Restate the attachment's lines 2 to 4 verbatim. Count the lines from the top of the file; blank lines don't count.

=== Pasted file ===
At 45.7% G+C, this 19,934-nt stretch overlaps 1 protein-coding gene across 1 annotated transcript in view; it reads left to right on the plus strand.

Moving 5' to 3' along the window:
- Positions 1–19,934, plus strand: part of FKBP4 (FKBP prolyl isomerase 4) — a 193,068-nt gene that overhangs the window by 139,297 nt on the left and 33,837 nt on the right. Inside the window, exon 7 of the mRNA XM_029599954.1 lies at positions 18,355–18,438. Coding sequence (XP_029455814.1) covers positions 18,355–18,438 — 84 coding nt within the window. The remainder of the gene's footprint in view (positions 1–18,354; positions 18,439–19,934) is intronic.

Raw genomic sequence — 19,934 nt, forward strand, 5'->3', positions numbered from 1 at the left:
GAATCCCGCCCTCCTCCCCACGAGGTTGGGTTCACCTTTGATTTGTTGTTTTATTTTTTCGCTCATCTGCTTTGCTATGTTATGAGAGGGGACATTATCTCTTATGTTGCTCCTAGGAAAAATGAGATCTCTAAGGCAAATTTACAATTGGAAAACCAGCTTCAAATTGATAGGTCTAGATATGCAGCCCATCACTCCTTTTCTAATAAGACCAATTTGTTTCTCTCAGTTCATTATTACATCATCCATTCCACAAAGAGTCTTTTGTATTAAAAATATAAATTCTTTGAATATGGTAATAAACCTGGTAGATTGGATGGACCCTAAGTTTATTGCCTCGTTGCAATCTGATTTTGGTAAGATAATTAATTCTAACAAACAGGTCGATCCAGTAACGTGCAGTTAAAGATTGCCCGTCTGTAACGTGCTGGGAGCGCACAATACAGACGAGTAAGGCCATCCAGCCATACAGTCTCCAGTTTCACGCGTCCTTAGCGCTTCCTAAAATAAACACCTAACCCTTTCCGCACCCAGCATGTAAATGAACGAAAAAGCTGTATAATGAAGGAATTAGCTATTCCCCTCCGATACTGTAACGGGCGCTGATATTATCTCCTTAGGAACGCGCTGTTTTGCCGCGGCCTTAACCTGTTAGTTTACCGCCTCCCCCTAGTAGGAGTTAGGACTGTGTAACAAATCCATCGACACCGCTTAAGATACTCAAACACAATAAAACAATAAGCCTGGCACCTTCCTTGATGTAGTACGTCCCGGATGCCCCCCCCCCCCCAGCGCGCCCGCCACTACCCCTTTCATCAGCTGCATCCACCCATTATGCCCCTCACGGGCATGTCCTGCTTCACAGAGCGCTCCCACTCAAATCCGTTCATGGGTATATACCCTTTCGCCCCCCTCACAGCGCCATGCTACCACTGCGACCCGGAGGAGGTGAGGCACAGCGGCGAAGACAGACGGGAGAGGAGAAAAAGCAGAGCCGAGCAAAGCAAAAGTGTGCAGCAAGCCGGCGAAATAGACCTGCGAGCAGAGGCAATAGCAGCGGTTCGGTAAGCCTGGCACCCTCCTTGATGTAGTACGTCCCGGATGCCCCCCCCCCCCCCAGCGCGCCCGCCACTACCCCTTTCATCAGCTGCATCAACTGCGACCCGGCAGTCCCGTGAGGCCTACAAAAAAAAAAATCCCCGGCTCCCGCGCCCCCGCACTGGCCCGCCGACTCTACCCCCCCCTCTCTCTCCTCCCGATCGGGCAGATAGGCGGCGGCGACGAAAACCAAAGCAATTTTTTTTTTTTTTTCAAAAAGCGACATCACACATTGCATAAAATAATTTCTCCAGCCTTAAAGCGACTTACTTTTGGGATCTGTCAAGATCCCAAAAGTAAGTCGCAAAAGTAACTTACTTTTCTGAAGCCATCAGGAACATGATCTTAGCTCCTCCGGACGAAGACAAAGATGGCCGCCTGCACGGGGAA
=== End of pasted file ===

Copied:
Moving 5' to 3' along the window:
- Positions 1–19,934, plus strand: part of FKBP4 (FKBP prolyl isomerase 4) — a 193,068-nt gene that overhangs the window by 139,297 nt on the left and 33,837 nt on the right. Inside the window, exon 7 of the mRNA XM_029599954.1 lies at positions 18,355–18,438. Coding sequence (XP_029455814.1) covers positions 18,355–18,438 — 84 coding nt within the window. The remainder of the gene's footprint in view (positions 1–18,354; positions 18,439–19,934) is intronic.

Raw genomic sequence — 19,934 nt, forward strand, 5'->3', positions numbered from 1 at the left: